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Follow Up: Well That Was a Clunker Of A Plan…

August 25th, 2009 · 13 Comments
Econ 101 · Follow Ups · Policy

(You can see the original post on “Cash for Clunkers” here.)

In case you haven’t heard, it was reported on Friday that the “Cash For Clunkers” program ended yesterday…hope you weren’t planning on taking advantage of the discount on a shiny new vehicle this weekend. Though that presupposes that there are any cars left on the dealer lots, so I suppose you shouldn’t really feel like you missed out on anything…

I’ll start with a cartoon…I had a number of these things backlogged since I was expecting to need clunker material for a while going forward, so you’re just going to get some interspersed here as awkward interjections:

I can’t really say that I am sad that this program is ending. I’m not sure who thought “Cash for Clunkers” (officially named Car Allowance Rebate System, or CARS for short) was going to be a good idea- maybe the proponents were just pleased by the existence of an apropos acronym. There appear to be so many unintended side effects that I find it hard to believe that “Cash for Clunkers” was really properly thought out or vetted in any substantial way. (Or rather, I choose to believe this because otherwise I would have to believe that people are stupid. Can I refer to CARS as the Sarah Palin of government policy? Attractive at the beginning but spins out of control very quickly…) I will go through a number of the side effects in turn as a “let’s learn from our mistakes” checklist:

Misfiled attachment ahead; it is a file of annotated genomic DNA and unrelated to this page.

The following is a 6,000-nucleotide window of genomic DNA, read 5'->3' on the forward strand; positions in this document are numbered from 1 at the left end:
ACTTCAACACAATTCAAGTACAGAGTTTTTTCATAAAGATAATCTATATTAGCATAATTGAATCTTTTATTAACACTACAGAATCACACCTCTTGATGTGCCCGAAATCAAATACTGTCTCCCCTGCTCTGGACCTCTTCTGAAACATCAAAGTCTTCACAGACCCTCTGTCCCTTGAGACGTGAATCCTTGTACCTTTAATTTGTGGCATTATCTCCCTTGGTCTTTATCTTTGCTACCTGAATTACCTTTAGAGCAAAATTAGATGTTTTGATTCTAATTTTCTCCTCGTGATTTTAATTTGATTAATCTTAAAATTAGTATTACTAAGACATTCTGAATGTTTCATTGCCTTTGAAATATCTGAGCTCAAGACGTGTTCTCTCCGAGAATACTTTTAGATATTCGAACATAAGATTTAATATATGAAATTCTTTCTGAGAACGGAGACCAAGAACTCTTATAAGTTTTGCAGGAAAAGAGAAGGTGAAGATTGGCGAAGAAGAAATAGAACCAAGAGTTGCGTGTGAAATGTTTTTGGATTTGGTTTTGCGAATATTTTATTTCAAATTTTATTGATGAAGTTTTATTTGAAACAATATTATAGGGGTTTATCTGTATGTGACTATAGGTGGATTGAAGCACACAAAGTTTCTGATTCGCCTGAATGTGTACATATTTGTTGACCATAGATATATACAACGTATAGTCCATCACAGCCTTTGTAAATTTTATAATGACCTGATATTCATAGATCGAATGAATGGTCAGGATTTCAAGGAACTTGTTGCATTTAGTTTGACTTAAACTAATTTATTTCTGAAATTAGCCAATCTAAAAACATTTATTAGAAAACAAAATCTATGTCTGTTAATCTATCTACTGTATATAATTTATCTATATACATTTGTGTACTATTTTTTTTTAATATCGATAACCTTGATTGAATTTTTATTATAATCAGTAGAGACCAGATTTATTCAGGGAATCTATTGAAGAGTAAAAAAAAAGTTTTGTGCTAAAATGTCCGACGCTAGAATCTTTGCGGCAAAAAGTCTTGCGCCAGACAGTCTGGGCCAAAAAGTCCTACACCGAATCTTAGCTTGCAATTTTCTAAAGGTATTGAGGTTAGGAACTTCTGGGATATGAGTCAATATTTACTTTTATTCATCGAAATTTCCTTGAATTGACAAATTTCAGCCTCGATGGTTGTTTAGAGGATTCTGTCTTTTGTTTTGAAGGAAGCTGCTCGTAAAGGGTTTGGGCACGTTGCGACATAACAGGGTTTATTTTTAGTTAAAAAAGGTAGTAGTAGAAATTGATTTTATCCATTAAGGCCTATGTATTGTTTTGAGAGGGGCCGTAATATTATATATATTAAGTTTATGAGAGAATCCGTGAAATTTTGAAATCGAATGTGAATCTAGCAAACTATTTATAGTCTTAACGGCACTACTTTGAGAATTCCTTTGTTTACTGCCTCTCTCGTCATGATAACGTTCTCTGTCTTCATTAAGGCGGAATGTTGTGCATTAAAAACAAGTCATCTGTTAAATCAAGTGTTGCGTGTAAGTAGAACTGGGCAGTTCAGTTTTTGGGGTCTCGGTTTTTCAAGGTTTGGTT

• Crowding Out Of Car Donations: Charitable organizations that rely on donations of “clunkers” are taking a hit as people are choosing to trade in the vehicles instead. This article estimates a drop of somewhere in the neighborhood of 12 to 25 percent in the number of donations. Can the charities turn in the clunkers that they do get for subsidized new vehicles? Just trying to make lemonade out of lemons here…
  • Reduced supply of cheap used cars: Who’s going to sell a crappy used car if he can get $4500 from the government toward the purchase of a new one? Granted, not all cheap cars neccessarily qualify for the clunkers program, and maybe not everyone is selling a used car because they are buying a new one. Nonetheless, the availability of the low-end used cars declines substantially because of the CARS program. I’ve drawn a picture for you to show why this is important:

    Okay, that diagram was wayyyy more complicated than it needed to be. Let me interpret: fewer cheap used cars looking to be sold means that those that are sold will be sold at a higher price. So, to a degree, the people looking for the cheap used cars are being hurt (and the old owners selling them helped) by the CARS program. USA Today seems to have caught on to this.

  • The Durable Goods Problem: Let’s be clear here- cars are not like yogurt. If you buy yogurt, it’s because you need yogurt sometime in the reasonably near future. (I think organic yogurt lasts longer in the fridge than regular yogurt, but that is not the point.) In economic terms, yogurt is a nondurable or a consumable good. Cars, on the other hand, are durable goods. This means that their consumption is spread out over a long-ish period of time rather than being consumed immediately. This property of cars is relevant to the subsidy program because it’s unclear how much of the increase in car sales is a true overall increase as opposed to just a shift. The NYT tries to be reassuring by giving the following quote: